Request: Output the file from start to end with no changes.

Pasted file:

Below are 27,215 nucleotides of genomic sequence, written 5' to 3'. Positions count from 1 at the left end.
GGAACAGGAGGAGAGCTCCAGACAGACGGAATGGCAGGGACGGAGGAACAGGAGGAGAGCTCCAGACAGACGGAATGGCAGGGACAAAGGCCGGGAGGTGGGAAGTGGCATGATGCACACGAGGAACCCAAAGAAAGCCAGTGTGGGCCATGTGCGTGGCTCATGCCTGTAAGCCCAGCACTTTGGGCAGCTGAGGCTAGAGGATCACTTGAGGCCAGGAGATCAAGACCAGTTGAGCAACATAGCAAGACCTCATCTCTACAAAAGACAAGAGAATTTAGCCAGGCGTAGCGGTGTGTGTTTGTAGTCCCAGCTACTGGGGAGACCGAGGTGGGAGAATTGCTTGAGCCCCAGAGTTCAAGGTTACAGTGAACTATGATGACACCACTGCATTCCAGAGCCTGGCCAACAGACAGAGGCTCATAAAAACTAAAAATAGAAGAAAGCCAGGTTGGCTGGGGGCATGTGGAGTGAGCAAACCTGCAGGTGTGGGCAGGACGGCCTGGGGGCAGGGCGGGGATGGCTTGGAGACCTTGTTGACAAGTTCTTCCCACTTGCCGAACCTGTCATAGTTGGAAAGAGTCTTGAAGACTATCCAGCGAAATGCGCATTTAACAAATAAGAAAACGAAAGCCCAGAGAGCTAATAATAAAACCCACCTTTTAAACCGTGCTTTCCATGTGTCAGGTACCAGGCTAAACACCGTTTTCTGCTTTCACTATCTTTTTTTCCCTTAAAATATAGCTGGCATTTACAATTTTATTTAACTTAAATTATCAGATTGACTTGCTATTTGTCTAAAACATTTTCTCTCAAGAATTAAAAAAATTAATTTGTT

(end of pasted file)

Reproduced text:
Below are 27,215 nucleotides of genomic sequence, written 5' to 3'. Positions count from 1 at the left end.
GGAACAGGAGGAGAGCTCCAGACAGACGGAATGGCAGGGACGGAGGAACAGGAGGAGAGCTCCAGACAGACGGAATGGCAGGGACAAAGGCCGGGAGGTGGGAAGTGGCATGATGCACACGAGGAACCCAAAGAAAGCCAGTGTGGGCCATGTGCGTGGCTCATGCCTGTAAGCCCAGCACTTTGGGCAGCTGAGGCTAGAGGATCACTTGAGGCCAGGAGATCAAGACCAGTTGAGCAACATAGCAAGACCTCATCTCTACAAAAGACAAGAGAATTTAGCCAGGCGTAGCGGTGTGTGTTTGTAGTCCCAGCTACTGGGGAGACCGAGGTGGGAGAATTGCTTGAGCCCCAGAGTTCAAGGTTACAGTGAACTATGATGACACCACTGCATTCCAGAGCCTGGCCAACAGACAGAGGCTCATAAAAACTAAAAATAGAAGAAAGCCAGGTTGGCTGGGGGCATGTGGAGTGAGCAAACCTGCAGGTGTGGGCAGGACGGCCTGGGGGCAGGGCGGGGATGGCTTGGAGACCTTGTTGACAAGTTCTTCCCACTTGCCGAACCTGTCATAGTTGGAAAGAGTCTTGAAGACTATCCAGCGAAATGCGCATTTAACAAATAAGAAAACGAAAGCCCAGAGAGCTAATAATAAAACCCACCTTTTAAACCGTGCTTTCCATGTGTCAGGTACCAGGCTAAACACCGTTTTCTGCTTTCACTATCTTTTTTTCCCTTAAAATATAGCTGGCATTTACAATTTTATTTAACTTAAATTATCAGATTGACTTGCTATTTGTCTAAAACATTTTCTCTCAAGAATTAAAAAAATTAATTTGTT